My memory, never great, burbles lethargically at Loren’s prompting. Of course I remember moving to Granada after graduation. But that year was a whirlwind of firsts for me, and seemingly everyone had visited, leaving my memories a jumble.

“Tell me what you remember.” I sound like a mesmerist.

“I remember how hot it was. And all the food. I’d take a nap every afternoon while you went sightseeing.” I snort. Loren likes naps; I like museums. We are people who make friendships that are worthwhile work despite such differences. “And you’d wake me up for dinner by playing that David Gray album you were obsessed with.”

White Ladder,” I say, recalling David’s voice and a luxurious hotel in Seville that Loren’s parents had generously paid for.

“And we went to Marbella.”

“Oh, shit, that’s right.” I’d forgotten we’d dipped down to that glamorous seaside party town.

“We went clubbing. Like old times.”

“Did you wear your white gogo boots?” I tease.

“Jesus. No. I wonder what happened to those?”

I do, too. Those glorious boots I’d never have had the confidence for, at that age.

“Remember that guy accused me of being a prostitute?” she asks.


“That German guy was flirting with me and his friend was mad because he wanted to leave. So he accused me of being a prostitute so the guy would stop talking to me.”

“Right, yes. He was awful.”

“The worst. So was his friend, though, and at least it meant they both left.”

I remember now that Loren had laughed that night off, but it had upset her. In the high beams of hindsight, many of Loren’s interactions with men were upsetting. Dudes who wanted things were quick to call her names, or even threaten her, when rebuffed. Over the years, I’ve stopped being jealous of my beautiful friends. Getting so much attention from men also means attracting the jaundiced eye of the patriarchy, with its simultaneous desire to prop women up even as it tears them down.

“And you were talking to that nice guy,” she interrupts my reverie. “He walked us home. We went to the beach with him the next day.”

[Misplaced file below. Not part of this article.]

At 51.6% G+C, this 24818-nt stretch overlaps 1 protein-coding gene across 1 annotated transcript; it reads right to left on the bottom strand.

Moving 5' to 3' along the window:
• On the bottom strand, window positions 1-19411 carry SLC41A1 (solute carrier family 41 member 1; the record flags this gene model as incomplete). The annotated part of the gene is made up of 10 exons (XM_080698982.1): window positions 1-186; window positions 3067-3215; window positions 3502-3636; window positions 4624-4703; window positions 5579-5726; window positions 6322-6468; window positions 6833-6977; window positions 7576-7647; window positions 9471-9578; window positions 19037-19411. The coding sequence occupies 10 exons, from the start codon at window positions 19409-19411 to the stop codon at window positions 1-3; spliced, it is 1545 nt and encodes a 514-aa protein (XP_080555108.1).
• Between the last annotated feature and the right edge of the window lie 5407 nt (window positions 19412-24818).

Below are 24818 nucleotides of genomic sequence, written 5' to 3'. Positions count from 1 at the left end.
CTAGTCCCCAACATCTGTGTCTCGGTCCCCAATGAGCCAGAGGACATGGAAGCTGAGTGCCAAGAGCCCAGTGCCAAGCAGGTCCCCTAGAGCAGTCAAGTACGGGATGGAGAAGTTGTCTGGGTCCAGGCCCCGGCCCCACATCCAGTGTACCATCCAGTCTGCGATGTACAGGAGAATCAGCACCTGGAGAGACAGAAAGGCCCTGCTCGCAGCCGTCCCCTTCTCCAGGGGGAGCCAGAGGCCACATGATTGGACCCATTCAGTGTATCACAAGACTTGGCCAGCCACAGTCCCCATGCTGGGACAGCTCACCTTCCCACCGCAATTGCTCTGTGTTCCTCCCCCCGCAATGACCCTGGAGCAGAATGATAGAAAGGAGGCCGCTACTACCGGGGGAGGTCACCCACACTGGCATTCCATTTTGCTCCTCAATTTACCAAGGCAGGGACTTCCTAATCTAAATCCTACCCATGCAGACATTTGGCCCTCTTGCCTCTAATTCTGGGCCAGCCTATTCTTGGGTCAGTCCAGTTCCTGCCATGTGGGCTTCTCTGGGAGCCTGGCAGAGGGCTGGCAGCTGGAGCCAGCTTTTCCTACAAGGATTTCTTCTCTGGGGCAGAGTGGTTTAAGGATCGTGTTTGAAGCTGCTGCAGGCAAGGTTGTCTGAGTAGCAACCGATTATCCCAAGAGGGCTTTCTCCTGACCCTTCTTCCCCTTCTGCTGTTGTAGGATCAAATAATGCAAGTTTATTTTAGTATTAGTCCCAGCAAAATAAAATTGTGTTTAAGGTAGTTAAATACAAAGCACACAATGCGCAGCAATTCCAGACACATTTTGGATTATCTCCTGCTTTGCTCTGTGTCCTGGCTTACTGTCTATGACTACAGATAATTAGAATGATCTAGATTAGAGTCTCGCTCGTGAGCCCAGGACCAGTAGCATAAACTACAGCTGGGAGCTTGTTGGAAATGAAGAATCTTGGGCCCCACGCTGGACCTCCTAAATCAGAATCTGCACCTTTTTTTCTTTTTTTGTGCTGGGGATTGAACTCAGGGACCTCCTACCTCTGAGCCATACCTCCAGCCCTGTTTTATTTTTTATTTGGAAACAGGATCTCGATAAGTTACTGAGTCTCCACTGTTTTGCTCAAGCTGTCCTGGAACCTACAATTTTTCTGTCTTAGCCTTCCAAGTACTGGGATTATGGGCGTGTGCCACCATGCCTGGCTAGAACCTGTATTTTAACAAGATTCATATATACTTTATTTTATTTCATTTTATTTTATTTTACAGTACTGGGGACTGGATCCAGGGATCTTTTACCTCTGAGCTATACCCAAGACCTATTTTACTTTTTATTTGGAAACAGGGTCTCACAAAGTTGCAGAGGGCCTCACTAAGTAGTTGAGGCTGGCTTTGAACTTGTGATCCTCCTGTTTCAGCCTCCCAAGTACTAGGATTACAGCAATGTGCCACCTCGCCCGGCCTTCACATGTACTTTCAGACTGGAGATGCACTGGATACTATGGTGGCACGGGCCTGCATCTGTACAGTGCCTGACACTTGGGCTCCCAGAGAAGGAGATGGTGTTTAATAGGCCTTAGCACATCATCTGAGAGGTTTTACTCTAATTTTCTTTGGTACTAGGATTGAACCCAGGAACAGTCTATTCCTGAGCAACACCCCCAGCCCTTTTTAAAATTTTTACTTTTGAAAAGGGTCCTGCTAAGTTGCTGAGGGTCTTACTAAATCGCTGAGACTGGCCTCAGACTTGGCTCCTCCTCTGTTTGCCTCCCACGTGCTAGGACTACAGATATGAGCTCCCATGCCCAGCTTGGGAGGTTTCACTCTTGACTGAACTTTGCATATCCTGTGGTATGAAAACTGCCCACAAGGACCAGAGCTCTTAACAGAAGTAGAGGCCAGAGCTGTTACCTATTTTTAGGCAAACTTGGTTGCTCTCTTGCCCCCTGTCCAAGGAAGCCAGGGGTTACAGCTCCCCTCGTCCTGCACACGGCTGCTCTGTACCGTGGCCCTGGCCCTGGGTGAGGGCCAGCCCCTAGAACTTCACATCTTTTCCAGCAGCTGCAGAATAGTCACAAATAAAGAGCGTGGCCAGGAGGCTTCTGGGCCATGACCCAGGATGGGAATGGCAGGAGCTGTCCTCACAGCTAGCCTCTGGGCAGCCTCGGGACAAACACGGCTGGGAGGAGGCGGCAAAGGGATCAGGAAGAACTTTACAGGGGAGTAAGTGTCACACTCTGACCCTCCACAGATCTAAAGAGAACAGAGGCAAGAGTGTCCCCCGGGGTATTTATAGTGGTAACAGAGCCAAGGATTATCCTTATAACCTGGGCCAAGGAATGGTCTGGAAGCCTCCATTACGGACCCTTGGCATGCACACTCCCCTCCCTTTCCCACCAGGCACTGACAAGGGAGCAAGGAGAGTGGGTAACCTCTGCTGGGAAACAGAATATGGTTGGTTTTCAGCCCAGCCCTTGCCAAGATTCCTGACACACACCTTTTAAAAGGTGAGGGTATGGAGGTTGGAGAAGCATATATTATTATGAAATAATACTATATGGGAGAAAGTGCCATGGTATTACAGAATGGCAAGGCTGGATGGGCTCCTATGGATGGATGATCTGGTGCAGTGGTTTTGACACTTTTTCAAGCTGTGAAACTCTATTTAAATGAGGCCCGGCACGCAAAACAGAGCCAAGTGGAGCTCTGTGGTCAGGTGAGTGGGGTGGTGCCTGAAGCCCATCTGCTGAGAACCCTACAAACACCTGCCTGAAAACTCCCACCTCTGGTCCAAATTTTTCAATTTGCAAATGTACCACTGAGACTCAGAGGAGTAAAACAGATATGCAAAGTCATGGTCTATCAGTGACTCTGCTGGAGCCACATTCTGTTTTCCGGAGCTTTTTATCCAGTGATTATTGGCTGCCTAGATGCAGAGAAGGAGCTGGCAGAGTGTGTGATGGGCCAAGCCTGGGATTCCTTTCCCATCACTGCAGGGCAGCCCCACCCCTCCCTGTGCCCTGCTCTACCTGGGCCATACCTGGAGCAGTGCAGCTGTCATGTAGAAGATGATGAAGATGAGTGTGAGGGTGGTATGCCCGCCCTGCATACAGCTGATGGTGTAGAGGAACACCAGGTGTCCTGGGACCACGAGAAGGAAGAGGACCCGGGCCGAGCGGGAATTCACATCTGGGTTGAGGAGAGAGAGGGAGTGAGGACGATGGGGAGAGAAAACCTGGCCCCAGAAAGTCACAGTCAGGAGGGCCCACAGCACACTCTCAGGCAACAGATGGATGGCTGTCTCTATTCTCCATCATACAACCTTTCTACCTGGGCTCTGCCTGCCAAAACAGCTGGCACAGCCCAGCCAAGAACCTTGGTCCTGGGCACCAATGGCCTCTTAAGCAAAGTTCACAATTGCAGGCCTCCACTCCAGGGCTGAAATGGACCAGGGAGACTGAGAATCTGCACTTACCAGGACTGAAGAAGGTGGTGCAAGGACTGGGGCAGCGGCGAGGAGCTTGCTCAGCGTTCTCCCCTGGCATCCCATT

“Wait, who?”

“That guy from Liverpool, remember? The fireman?”

“Holy shit… that’s where I met him?”

The Liverpudlian Fireman. We’d stayed in touch after Spain and he’d visited me when I’d moved to Scotland for grad school. He’d been sweet and handsome in an off-kilter way, and he talked through a mouthful of marbles that miraculously disappeared when it came time for kissing.

I’m afraid that because I chose career and creativity, I don’t get to have love. At least not romantic love.

“He latched onto you as soon as we walked in. He wanted to fight the guy who called me a hooker. We thought that was sweet.”

We share a moment of silence for our past selves’ questionable logic.

“I remember looking over and you’re talking to this nice guy and I thought to myself ‘only Kiki would come to a place like this and meet a nice guy.’ You always got the nice guy.”

I was speechless. That wasn’t true.

You got all the guys,” I tell her.

And then the absurdity of the situation hits me. While I’d been watching men watch Loren, she’d been watching men watch me.

Neither one of us could see ourselves.

I tell Loren this observation, and we both laugh. But at the same time I want to tell Loren that she’s wrong. That I never did get the guys, at least not for long. I want to tell her what I’m really afraid of — what seems obvious now that I have all this time on my hands.

I’m afraid that because I chose career and creativity, I don’t get to have love. At least not romantic love.